By Rich Pollack
The absence of Betty Cabral — her warmth and her kindness — is still being felt at the Penthouse Highlands condominium a year after her death.
Cabral, a 22-year resident of a community with just 82 units, was found murdered in her apartment one year ago this month. She was 85.
Although detectives and prosecutors have charged Cabral’s financial adviser with siphoning off close to $3 million from her accounts, no arrest has been made in the homicide.
“I miss her sweetness,” said Helen Krantz, the condo’s office manager. “I miss her coming down every day and visiting.”
Those neighbors who knew her well say Cabral, a woman short in stature but with a big heart, was a giving person who focused much of her love and attention on her husband of more than 50 years, William, who died in 2017 after suffering from dementia.
“Her Billy was the love of her life,” Krantz said. “She used to say, ‘I love him wicked.’”
Neighbors said that William Cabral took care of the finances during the marriage, and his death left her vulnerable.
“She felt lost without him,” Krantz said.
Others in the condo complex agreed.
“She took care of Billy and Billy took care of everything else,” said neighbor Pat Acampora, who remembers Cabral’s walking back and forth in the condo’s pool every day for exercise until she began having difficulty getting around following an ankle injury.
Neighbors said that Cabral cared about others in the community and that feeling was returned, especially after her husband died.
“She had the cutest smile and everyone cared about her,” Acampora said. “She was just a good soul.”
Krantz said Cabral was always nice to those she came in contact with, including aides who helped her get around in the last few years.
“She was always happy to see people,” Krantz said. “She was always a pleasure and she made you feel good inside.”
Acompora said that Cabral frequently talked about her family members who were still in the Northeast.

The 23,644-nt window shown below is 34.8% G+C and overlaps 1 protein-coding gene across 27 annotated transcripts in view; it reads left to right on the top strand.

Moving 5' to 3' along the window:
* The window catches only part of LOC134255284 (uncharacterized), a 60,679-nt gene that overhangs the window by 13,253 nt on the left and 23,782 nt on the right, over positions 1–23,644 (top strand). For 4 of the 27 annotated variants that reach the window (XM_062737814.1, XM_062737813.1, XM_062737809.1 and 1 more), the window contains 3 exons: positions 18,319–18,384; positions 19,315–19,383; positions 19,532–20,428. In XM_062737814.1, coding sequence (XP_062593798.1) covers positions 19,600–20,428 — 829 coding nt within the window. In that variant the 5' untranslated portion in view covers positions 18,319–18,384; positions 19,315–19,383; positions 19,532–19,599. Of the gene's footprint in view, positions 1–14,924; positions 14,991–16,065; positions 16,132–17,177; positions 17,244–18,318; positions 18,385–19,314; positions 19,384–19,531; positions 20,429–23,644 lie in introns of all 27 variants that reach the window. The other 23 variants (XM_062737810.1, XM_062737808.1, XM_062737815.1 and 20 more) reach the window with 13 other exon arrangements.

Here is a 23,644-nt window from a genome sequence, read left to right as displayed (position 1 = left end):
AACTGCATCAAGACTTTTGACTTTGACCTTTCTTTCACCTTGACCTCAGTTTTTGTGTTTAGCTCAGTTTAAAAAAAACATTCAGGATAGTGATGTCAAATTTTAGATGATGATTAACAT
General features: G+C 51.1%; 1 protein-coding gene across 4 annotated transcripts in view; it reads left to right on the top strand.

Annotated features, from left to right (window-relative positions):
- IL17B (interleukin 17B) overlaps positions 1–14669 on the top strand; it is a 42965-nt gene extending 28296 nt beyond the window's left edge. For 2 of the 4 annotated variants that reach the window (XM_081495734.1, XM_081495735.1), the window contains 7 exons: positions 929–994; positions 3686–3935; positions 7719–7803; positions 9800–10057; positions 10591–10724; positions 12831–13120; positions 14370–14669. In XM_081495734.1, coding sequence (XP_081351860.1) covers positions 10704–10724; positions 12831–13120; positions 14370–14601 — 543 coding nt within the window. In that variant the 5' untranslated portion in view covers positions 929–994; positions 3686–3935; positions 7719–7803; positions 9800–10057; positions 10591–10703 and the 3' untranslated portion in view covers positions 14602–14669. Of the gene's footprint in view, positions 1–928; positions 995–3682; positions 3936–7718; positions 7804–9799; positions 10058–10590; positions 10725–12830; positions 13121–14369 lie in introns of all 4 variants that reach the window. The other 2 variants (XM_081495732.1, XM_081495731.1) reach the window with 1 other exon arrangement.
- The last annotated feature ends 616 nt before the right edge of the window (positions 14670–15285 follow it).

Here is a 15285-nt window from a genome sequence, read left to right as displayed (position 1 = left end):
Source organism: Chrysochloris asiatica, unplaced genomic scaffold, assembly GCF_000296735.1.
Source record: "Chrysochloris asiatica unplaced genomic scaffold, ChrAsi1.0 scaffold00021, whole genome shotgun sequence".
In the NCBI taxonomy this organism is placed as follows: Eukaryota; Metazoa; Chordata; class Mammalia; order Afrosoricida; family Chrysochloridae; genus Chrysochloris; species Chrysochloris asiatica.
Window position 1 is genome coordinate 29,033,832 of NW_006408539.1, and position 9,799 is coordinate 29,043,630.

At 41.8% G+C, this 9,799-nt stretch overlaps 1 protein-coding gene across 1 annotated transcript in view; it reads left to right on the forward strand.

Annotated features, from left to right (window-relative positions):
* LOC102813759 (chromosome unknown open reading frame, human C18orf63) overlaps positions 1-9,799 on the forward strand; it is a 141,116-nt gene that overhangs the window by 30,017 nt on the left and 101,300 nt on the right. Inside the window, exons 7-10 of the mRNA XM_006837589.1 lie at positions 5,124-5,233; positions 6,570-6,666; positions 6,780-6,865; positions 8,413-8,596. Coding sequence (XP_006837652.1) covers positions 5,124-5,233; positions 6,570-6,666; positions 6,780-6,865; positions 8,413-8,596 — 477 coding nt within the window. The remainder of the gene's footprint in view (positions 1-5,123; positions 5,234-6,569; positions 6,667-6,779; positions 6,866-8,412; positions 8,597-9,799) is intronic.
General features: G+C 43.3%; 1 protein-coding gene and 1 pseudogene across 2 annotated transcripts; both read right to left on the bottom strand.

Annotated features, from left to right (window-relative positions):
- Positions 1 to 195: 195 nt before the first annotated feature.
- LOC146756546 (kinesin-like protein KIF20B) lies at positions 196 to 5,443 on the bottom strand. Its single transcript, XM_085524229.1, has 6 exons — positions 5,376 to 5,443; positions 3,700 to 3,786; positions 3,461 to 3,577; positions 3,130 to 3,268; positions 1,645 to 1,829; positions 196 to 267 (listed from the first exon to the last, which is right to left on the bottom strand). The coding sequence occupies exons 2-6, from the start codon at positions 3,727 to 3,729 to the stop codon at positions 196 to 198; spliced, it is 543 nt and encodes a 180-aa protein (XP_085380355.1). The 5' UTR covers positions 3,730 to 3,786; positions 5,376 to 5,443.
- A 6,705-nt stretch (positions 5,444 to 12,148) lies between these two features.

“Betty loved her family,” she said.
She also loved holidays, especially St. Patrick’s Day, where she was known to get a little tipsy now and then after condo celebrations.
According to family members, the Cabrals lived in Cambridge near Boston for many years with Billy working for the city of Cambridge, mostly with veterans, while Betty held administrative positions at a hospital nearby.
The couple never had children, but Cabral was close to several nieces, including several in the Boston area who came to Florida to testify in a bond hearing for David Del Rio, who is charged with the theft of her life savings.
Del Rio, of Lee County, has been charged with several counts of grand theft, exploitation of the elderly, money laundering and fraudulent use of personal identification information, stemming as far back as 2013.
He was arrested in late September during a traffic stop near his home, which was later searched by police. Lee County sheriff’s deputies confirmed at the time that the bomb squad was called to assist, most likely because Del Rio reportedly had several weapons.
Del Rio’s attorneys have said that their client had no connection with the homicide.
“He’s unequivocally not involved in the homicide,” attorney Michael Salnick said at the time of his arrest.
Betty Cabral’s body was found April 30 when a Highland Beach police officer went to check on her after her car was found in Broward County. According to a prosecutor in the theft case, her throat had been cut.
Cabral’s death shook the community, which is still a bit on edge despite enhanced security measures, including additional cameras.
“Betty was an honest innocent person who believed in people,” said Alan Croce, president of the condo association. “When Betty came to an event there was sweetness.”